I am not an OS/system programmer (still it has been attracting me a lot :) ), so I am not sure if this is a good question, and it might not be clear enough(its more than 1 question actually).
Is it possible/feasible/practical to have a Linux kernel (and other system programs) to be tuned (via configuration or any rewrite) for optimal performance, so that they can utilize the hardware to the maximum (if not 100%)?
My question is not specific to OS but I think OS optimization can be of a huge help.
I can think of controlling number of threads and distributing loads equally to them can help achieving this. With a large number of multicore (1/2/4/6/8) processors in use, I think a software should (somehow(?)) realize the number of cores (either while getting installed or at the invocation) AND distribute load evenly among them. Without having the softwares to fully utilize hardware, these hardwares' power is wasted in my opinion.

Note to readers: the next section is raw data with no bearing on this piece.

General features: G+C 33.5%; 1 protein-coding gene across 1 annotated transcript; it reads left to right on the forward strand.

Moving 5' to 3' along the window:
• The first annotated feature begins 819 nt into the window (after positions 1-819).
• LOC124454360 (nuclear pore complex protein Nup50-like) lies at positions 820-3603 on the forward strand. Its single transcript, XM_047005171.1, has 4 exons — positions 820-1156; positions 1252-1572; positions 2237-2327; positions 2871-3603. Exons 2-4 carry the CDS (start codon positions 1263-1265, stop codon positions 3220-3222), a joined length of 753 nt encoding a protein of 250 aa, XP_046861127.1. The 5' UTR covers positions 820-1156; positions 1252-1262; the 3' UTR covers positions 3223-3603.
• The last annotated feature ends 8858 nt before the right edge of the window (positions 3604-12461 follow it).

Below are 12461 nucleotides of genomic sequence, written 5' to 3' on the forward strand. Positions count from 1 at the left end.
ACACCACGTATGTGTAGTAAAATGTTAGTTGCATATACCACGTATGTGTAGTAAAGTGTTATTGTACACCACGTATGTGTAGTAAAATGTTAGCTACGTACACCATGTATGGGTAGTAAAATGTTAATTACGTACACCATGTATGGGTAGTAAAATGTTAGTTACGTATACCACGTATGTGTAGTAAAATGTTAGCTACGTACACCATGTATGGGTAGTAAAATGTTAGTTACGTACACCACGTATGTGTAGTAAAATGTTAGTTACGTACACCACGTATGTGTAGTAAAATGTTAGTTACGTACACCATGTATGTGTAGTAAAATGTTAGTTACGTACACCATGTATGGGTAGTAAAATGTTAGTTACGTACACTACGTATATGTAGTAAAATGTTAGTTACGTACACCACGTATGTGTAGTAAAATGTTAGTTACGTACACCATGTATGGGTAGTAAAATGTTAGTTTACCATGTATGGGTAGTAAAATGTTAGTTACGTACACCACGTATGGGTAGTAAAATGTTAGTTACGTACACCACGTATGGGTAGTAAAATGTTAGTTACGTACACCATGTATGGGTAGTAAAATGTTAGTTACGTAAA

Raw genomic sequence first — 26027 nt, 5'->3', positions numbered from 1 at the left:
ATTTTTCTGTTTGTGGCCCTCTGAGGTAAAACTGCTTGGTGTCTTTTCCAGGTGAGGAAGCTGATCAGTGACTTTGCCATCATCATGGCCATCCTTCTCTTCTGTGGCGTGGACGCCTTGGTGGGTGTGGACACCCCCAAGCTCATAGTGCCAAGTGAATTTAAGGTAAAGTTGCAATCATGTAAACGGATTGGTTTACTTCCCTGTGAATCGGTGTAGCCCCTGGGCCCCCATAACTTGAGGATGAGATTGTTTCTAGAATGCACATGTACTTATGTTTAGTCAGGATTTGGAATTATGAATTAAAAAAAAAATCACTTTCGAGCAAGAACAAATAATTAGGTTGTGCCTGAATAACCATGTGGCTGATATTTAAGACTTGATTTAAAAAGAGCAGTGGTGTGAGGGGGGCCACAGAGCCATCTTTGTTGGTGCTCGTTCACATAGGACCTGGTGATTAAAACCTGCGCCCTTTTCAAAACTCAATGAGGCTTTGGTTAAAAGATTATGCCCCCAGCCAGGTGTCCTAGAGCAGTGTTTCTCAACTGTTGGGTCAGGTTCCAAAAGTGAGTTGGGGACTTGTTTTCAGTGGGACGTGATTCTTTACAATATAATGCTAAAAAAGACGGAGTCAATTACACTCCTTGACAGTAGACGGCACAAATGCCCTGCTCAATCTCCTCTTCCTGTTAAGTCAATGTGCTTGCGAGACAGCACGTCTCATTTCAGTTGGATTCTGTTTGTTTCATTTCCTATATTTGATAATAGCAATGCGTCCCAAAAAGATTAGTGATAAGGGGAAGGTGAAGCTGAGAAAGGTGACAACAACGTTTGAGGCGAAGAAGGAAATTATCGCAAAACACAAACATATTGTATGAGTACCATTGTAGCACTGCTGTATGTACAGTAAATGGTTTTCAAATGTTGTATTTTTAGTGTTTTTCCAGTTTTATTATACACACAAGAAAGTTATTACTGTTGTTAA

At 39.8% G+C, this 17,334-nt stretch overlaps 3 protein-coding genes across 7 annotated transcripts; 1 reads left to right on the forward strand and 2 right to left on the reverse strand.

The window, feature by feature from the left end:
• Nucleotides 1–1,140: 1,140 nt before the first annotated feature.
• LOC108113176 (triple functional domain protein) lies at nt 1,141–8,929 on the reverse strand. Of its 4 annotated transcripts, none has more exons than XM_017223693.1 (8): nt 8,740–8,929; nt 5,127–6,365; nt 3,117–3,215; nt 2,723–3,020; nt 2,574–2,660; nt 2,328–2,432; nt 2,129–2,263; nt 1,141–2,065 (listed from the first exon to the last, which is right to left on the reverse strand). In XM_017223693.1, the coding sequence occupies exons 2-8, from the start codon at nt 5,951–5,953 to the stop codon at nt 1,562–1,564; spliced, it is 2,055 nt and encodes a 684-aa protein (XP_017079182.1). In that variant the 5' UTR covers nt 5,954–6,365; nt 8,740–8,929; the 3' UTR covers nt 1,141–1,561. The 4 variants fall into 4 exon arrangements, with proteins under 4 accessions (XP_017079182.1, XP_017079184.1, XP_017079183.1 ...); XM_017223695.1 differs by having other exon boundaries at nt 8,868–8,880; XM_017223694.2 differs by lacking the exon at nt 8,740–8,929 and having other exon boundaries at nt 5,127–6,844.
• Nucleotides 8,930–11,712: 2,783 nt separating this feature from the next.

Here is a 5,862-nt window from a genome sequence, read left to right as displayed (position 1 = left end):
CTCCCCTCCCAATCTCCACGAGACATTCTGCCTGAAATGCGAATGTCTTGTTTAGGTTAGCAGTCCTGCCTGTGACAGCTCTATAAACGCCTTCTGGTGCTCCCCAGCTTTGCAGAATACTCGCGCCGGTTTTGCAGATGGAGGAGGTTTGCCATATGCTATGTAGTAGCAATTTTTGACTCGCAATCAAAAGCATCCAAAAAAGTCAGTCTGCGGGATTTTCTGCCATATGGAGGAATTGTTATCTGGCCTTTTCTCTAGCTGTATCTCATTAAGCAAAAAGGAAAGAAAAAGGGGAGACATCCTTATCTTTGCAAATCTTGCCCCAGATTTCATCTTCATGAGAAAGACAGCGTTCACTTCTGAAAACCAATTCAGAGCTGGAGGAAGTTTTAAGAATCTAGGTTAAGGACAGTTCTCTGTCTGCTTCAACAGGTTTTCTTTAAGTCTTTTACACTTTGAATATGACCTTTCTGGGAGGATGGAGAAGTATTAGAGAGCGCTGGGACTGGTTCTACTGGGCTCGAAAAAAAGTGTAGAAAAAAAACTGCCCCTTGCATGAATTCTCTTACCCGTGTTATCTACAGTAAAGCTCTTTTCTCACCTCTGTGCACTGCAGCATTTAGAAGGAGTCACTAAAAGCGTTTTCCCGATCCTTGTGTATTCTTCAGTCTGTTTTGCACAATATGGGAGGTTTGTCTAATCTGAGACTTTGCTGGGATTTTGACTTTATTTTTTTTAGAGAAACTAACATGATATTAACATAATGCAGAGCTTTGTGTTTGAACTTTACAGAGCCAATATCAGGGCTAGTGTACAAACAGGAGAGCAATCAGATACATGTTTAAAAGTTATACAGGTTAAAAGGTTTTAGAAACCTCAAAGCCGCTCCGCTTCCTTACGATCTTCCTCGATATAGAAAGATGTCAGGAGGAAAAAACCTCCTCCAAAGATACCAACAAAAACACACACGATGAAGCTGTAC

There are other ways too which I can think of like for eg say I have a quad core machine, with 5400rpm sata HDD being the bottleneck so if the software can realize that and minimize disk reads/writes by increasing caches and using async/delayed read/writes it will help improving the performance.
I also want to know that with the OpenCL and CUDA libraries, can intelligently using processing units in GPUs help substantially?
I haven't written (or even read) any serious program (except my work, which is web related, client-server type) but I surely will this a try. Does what I think/assume and what I ask make any sense? Or am I going mad?